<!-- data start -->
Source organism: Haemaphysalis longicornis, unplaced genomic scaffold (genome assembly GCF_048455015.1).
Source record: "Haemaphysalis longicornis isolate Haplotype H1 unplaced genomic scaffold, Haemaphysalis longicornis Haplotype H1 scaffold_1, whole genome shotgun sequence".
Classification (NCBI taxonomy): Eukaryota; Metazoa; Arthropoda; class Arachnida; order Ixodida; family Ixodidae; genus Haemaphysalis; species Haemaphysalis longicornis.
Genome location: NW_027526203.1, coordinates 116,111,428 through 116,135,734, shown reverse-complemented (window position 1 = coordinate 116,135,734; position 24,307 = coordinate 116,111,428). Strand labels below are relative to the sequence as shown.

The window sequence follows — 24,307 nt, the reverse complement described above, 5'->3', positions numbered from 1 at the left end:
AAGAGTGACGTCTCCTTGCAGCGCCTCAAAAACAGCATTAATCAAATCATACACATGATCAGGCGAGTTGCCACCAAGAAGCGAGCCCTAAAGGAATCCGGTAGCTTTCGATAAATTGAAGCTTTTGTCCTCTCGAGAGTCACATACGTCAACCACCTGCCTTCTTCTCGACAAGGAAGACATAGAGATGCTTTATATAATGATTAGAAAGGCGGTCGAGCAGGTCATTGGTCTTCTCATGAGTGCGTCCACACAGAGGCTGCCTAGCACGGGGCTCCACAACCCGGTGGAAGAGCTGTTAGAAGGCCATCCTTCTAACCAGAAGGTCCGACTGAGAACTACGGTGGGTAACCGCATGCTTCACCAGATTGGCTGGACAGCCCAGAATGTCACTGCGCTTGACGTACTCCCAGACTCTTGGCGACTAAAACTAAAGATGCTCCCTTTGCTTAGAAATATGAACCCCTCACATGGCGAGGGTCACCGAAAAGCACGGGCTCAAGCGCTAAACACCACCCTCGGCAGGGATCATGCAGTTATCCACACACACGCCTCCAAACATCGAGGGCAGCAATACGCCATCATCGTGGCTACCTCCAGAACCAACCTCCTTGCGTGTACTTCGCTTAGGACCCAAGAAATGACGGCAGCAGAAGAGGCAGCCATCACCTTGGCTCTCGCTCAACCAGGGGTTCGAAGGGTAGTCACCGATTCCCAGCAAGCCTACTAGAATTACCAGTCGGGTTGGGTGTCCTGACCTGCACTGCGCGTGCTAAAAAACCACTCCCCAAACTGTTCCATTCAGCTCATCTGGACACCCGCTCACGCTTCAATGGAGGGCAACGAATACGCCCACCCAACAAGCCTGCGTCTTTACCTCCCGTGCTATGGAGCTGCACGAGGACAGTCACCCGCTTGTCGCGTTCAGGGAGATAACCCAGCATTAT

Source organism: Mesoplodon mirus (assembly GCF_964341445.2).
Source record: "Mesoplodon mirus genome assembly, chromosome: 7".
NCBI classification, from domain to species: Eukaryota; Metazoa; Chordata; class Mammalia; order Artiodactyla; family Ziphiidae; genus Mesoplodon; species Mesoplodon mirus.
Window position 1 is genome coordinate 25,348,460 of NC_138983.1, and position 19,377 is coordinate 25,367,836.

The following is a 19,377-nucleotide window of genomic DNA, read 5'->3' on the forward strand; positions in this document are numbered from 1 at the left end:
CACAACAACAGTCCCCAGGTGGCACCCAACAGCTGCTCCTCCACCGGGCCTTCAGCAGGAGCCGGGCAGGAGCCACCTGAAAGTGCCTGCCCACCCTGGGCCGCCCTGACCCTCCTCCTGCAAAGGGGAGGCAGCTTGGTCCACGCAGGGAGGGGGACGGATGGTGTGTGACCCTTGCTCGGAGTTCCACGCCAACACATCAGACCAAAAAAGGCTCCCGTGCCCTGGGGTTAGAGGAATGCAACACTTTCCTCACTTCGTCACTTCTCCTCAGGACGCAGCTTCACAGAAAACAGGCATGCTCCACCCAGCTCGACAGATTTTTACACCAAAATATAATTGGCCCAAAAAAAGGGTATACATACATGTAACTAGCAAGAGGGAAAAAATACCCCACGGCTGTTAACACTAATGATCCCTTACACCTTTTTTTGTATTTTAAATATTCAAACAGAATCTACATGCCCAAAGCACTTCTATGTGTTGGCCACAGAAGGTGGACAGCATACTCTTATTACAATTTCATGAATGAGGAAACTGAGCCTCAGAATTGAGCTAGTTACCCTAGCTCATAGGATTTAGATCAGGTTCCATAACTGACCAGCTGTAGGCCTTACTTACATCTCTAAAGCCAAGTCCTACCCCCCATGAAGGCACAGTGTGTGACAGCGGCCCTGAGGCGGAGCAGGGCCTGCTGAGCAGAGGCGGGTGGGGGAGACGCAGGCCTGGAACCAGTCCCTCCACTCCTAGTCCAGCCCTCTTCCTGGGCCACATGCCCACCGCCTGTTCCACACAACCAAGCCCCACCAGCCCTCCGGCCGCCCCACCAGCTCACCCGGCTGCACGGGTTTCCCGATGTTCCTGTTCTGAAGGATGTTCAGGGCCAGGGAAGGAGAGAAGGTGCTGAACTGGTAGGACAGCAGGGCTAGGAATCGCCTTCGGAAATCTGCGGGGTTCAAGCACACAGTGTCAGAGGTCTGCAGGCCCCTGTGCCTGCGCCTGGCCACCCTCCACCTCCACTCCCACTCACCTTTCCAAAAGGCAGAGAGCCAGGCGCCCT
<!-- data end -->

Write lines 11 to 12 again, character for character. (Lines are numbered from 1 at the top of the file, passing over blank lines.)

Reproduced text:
The following is a 19,377-nucleotide window of genomic DNA, read 5'->3' on the forward strand; positions in this document are numbered from 1 at the left end:
CACAACAACAGTCCCCAGGTGGCACCCAACAGCTGCTCCTCCACCGGGCCTTCAGCAGGAGCCGGGCAGGAGCCACCTGAAAGTGCCTGCCCACCCTGGGCCGCCCTGACCCTCCTCCTGCAAAGGGGAGGCAGCTTGGTCCACGCAGGGAGGGGGACGGATGGTGTGTGACCCTTGCTCGGAGTTCCACGCCAACACATCAGACCAAAAAAGGCTCCCGTGCCCTGGGGTTAGAGGAATGCAACACTTTCCTCACTTCGTCACTTCTCCTCAGGACGCAGCTTCACAGAAAACAGGCATGCTCCACCCAGCTCGACAGATTTTTACACCAAAATATAATTGGCCCAAAAAAAGGGTATACATACATGTAACTAGCAAGAGGGAAAAAATACCCCACGGCTGTTAACACTAATGATCCCTTACACCTTTTTTTGTATTTTAAATATTCAAACAGAATCTACATGCCCAAAGCACTTCTATGTGTTGGCCACAGAAGGTGGACAGCATACTCTTATTACAATTTCATGAATGAGGAAACTGAGCCTCAGAATTGAGCTAGTTACCCTAGCTCATAGGATTTAGATCAGGTTCCATAACTGACCAGCTGTAGGCCTTACTTACATCTCTAAAGCCAAGTCCTACCCCCCATGAAGGCACAGTGTGTGACAGCGGCCCTGAGGCGGAGCAGGGCCTGCTGAGCAGAGGCGGGTGGGGGAGACGCAGGCCTGGAACCAGTCCCTCCACTCCTAGTCCAGCCCTCTTCCTGGGCCACATGCCCACCGCCTGTTCCACACAACCAAGCCCCACCAGCCCTCCGGCCGCCCCACCAGCTCACCCGGCTGCACGGGTTTCCCGATGTTCCTGTTCTGAAGGATGTTCAGGGCCAGGGAAGGAGAGAAGGTGCTGAACTGGTAGGACAGCAGGGCTAGGAATCGCCTTCGGAAATCTGCGGGGTTCAAGCACACAGTGTCAGAGGTCTGCAGGCCCCTGTGCCTGCGCCTGGCCACCCTCCACCTCCACTCCCACTCACCTTTCCAAAAGGCAGAGAGCCAGGCGCCCT